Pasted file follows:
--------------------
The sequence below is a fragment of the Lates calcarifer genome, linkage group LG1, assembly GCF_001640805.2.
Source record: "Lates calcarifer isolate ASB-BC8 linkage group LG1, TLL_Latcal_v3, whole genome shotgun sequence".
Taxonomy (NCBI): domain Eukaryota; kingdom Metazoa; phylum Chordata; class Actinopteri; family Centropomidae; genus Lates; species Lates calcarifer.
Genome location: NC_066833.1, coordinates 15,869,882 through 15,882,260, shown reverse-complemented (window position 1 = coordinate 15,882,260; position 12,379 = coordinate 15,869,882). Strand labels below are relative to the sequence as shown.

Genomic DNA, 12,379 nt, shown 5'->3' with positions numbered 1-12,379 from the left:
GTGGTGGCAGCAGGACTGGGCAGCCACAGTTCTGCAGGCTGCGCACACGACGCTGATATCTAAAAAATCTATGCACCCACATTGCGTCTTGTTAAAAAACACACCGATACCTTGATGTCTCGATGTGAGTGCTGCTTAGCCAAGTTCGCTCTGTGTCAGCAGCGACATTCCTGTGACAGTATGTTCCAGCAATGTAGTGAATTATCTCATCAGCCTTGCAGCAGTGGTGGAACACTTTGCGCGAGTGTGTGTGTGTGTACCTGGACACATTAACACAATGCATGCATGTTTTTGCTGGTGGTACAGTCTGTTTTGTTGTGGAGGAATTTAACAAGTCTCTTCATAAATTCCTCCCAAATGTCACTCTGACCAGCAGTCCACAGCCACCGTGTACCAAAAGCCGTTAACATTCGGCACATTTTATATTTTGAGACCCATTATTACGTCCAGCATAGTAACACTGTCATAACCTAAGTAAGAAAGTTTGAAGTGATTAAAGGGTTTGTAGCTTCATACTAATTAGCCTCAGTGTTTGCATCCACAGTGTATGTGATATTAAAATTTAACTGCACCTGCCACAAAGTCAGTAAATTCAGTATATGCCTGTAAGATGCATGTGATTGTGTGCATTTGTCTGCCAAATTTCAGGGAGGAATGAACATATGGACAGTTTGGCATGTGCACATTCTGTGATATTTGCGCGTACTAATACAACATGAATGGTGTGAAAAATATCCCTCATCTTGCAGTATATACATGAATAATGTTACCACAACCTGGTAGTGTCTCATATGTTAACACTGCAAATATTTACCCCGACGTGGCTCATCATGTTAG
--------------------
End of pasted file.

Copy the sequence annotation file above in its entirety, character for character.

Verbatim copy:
The sequence below is a fragment of the Lates calcarifer genome, linkage group LG1, assembly GCF_001640805.2.
Source record: "Lates calcarifer isolate ASB-BC8 linkage group LG1, TLL_Latcal_v3, whole genome shotgun sequence".
Taxonomy (NCBI): domain Eukaryota; kingdom Metazoa; phylum Chordata; class Actinopteri; family Centropomidae; genus Lates; species Lates calcarifer.
Genome location: NC_066833.1, coordinates 15,869,882 through 15,882,260, shown reverse-complemented (window position 1 = coordinate 15,882,260; position 12,379 = coordinate 15,869,882). Strand labels below are relative to the sequence as shown.

Genomic DNA, 12,379 nt, shown 5'->3' with positions numbered 1-12,379 from the left:
GTGGTGGCAGCAGGACTGGGCAGCCACAGTTCTGCAGGCTGCGCACACGACGCTGATATCTAAAAAATCTATGCACCCACATTGCGTCTTGTTAAAAAACACACCGATACCTTGATGTCTCGATGTGAGTGCTGCTTAGCCAAGTTCGCTCTGTGTCAGCAGCGACATTCCTGTGACAGTATGTTCCAGCAATGTAGTGAATTATCTCATCAGCCTTGCAGCAGTGGTGGAACACTTTGCGCGAGTGTGTGTGTGTGTACCTGGACACATTAACACAATGCATGCATGTTTTTGCTGGTGGTACAGTCTGTTTTGTTGTGGAGGAATTTAACAAGTCTCTTCATAAATTCCTCCCAAATGTCACTCTGACCAGCAGTCCACAGCCACCGTGTACCAAAAGCCGTTAACATTCGGCACATTTTATATTTTGAGACCCATTATTACGTCCAGCATAGTAACACTGTCATAACCTAAGTAAGAAAGTTTGAAGTGATTAAAGGGTTTGTAGCTTCATACTAATTAGCCTCAGTGTTTGCATCCACAGTGTATGTGATATTAAAATTTAACTGCACCTGCCACAAAGTCAGTAAATTCAGTATATGCCTGTAAGATGCATGTGATTGTGTGCATTTGTCTGCCAAATTTCAGGGAGGAATGAACATATGGACAGTTTGGCATGTGCACATTCTGTGATATTTGCGCGTACTAATACAACATGAATGGTGTGAAAAATATCCCTCATCTTGCAGTATATACATGAATAATGTTACCACAACCTGGTAGTGTCTCATATGTTAACACTGCAAATATTTACCCCGACGTGGCTCATCATGTTAG